Sunday, 14 Jul 2024

Helping Your Team Thrive Under Pressure

image: volleyball players in action

All athletes face pressure at some point in their careers, and volleyball players are no exception. The desire to perform well for their team, win matches, and achieve personal bests can create a significant amount of pressure. Research has shown that team competitions can induce feelings of responsibility towards teammates and the added pressure of being evaluated and compared to opponents (Cooke, Kavussanu, McIntyre, & Ring, 2013).

Dealing with pressure during competition can be challenging. Some players struggle to channel pressure into positive energy and instead experience mental blocks. Psychologist Sian Beilock describes this as “choking,” where athletes under pressure deliver performances inferior to their potential (Harms, 2010). Overcoming pressure requires understanding its causes and developing strategies to cope with it effectively.

The Impact of Pressure on Performance

Pressure affects athletes differently, but several theories explain why some athletes struggle under pressure. One theory suggests that athletes become hyper-focused on their thought-processes, hindering the execution of skills. Another theory proposes that athletes become distracted by irrelevant cues that interfere with their performance. It is likely that a combination of these theories contributes to the pressure-induced performance decline.

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Strategies for Overcoming Pressure

As coaches, we can help our athletes overcome pressure by implementing several strategies. By creating pressured situations during practice, we can make athletes accustomed to the feeling of pressure. Regular exposure to stress builds resilience and helps athletes cope better in high-pressure situations.

Interrupting the train of thought is another effective technique for managing performance anxiety. For example, athletes can whistle or sing to divert their attention externally, preventing them from concentrating on every aspect of their game. Studies have shown that this diversion of attention can enhance performance (Vickers & Williams, 2007).

Building confidence is crucial for athletes to maintain focus and determination in competition. Believing in their abilities is essential for athletes to perform at their best. Coaches must instill unwavering confidence in their players, ensuring it becomes an integral part of their core beliefs.

Positive thinking is also key. Coaches should encourage athletes to focus on what actions to take, rather than dwelling on mistakes. By redirecting their thoughts towards constructive actions, athletes can maintain a positive mindset and improve their performance.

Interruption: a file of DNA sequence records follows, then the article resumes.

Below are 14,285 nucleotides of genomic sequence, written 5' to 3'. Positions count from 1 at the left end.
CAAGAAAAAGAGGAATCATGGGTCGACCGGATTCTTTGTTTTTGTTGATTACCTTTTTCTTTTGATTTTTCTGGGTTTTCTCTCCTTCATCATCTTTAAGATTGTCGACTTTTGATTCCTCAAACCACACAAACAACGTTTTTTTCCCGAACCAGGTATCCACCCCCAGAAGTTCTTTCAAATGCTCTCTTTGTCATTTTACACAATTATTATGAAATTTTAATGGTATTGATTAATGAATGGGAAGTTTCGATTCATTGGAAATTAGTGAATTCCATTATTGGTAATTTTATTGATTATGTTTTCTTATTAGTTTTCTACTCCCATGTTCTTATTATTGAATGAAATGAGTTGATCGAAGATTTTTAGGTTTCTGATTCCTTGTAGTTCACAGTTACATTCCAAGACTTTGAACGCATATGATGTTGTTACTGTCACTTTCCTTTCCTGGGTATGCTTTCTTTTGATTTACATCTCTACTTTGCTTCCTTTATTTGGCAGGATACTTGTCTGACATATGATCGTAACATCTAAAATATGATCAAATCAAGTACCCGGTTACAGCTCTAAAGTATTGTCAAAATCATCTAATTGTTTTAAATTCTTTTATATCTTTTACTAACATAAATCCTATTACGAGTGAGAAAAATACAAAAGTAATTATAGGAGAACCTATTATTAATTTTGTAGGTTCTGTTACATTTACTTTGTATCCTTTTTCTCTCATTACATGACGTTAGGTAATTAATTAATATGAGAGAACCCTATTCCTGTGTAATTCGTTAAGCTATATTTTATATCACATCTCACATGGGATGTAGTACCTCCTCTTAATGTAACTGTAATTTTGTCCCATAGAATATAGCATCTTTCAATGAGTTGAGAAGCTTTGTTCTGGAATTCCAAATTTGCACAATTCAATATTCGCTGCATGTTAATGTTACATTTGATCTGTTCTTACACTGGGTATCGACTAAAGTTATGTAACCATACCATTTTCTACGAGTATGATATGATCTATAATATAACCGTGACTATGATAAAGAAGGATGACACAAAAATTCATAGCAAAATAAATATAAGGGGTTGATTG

Furthermore, it is vital for athletes to have faith in their team’s collective abilities. Trusting that teammates can deliver even in challenging situations alleviates some pressure from individuals. Coaches should foster a team culture that emphasizes collective effort and unwavering support for one another.


Q: How can athletes overcome performance anxiety?
Athletes can overcome performance anxiety by interrupting their train of thought through activities like whistling or singing. This technique diverts their attention away from the pressure and helps them perform more instinctively.

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Q: What is the importance of building confidence in athletes?
Confidence plays a crucial role in an athlete’s performance. When athletes believe in their abilities, they can maintain focus and determination, even in high-pressure situations.

Q: How can coaches help athletes cope with pressure?
Coaches can help athletes cope with pressure by creating pressured situations during practice, teaching relaxation techniques, and fostering a positive and supportive team environment.


Performing successfully under pressure is vital for athletes in any sport, including volleyball. While athletes may not possess innate capabilities to handle pressure, coaches can provide them with the necessary tools to overcome difficulties. By implementing strategies to manage pressure effectively, athletes can unlock their full potential, deliver exceptional performances, and thrive under the most demanding circumstances.

Cooke, A., Kavussanu, M., McIntyre, D., & Ring, C. (2013). The effects of individual and team competitions on performance, emotions, and effort. Journal of Sport and Exercise Psychology, 35(2), 132-143.

Harms, William. (2010). Retrieved on Sept 20th, 2013 from Alpinetgheep.

Mesagno, C., & Mullane-Grant, T. (2010). A Comparison of Different Pre-Performance Routines as Possible Choking Interventions. Journal Of Applied Sport Psychology, 22(3), 343-360.

Vickers, J. N., & Williams, A. (2007). Performing under pressure: The effects of physiological arousal, cognitive anxiety, and gaze control in biathlon. Journal of Motor Behavior, 39(5), 381-394. doi:10.3200/JMBR.39.5.381-394.